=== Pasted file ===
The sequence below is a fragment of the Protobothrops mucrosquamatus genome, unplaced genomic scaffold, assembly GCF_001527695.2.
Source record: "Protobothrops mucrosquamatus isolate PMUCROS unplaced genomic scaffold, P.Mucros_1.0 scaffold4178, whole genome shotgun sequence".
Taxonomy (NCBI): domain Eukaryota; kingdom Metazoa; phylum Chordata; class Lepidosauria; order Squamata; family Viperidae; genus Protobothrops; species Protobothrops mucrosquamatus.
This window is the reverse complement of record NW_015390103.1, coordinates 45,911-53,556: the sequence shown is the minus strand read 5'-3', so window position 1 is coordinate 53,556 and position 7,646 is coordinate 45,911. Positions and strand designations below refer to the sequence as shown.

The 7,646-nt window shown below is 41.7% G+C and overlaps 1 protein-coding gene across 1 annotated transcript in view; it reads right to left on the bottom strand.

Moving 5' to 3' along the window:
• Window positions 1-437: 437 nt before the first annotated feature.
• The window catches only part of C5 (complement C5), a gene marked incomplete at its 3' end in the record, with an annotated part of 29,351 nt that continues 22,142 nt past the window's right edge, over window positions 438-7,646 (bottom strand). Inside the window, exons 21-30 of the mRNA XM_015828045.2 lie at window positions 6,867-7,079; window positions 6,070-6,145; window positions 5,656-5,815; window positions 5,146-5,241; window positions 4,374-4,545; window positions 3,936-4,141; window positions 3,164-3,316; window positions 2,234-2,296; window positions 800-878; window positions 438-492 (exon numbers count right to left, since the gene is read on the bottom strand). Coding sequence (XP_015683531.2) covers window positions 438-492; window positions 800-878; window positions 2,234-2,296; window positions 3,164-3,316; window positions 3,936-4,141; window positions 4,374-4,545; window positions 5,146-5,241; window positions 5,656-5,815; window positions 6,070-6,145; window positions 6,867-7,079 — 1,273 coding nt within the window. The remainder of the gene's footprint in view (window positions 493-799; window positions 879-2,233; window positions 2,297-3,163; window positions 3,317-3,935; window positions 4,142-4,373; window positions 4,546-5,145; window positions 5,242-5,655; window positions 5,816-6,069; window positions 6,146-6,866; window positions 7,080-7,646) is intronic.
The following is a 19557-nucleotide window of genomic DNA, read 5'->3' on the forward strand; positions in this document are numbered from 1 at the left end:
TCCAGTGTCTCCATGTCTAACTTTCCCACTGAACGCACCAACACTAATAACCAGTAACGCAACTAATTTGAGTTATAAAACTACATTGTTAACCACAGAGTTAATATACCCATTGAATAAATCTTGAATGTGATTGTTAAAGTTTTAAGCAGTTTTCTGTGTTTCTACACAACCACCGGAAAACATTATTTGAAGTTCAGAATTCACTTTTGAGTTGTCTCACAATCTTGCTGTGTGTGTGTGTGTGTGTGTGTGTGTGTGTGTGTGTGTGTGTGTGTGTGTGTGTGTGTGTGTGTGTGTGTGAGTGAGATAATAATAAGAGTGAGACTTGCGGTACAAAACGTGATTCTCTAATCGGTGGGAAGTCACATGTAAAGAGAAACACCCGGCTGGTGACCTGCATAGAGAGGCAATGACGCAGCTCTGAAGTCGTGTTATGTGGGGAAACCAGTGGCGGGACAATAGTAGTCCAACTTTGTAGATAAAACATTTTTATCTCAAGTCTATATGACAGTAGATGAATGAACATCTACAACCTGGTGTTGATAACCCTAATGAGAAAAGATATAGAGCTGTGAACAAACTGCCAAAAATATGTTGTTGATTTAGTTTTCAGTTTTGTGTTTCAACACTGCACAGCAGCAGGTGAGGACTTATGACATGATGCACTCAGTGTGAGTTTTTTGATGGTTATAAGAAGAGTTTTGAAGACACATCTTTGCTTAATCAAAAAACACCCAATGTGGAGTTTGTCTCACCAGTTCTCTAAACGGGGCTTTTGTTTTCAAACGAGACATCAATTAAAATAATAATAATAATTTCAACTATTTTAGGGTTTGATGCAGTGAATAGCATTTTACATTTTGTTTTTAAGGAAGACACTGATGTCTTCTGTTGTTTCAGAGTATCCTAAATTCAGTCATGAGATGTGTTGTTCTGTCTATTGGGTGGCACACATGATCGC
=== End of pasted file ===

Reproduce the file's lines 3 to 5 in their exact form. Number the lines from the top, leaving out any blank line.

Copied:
Taxonomy (NCBI): domain Eukaryota; kingdom Metazoa; phylum Chordata; class Lepidosauria; order Squamata; family Viperidae; genus Protobothrops; species Protobothrops mucrosquamatus.
This window is the reverse complement of record NW_015390103.1, coordinates 45,911-53,556: the sequence shown is the minus strand read 5'-3', so window position 1 is coordinate 53,556 and position 7,646 is coordinate 45,911. Positions and strand designations below refer to the sequence as shown.

The 7,646-nt window shown below is 41.7% G+C and overlaps 1 protein-coding gene across 1 annotated transcript in view; it reads right to left on the bottom strand.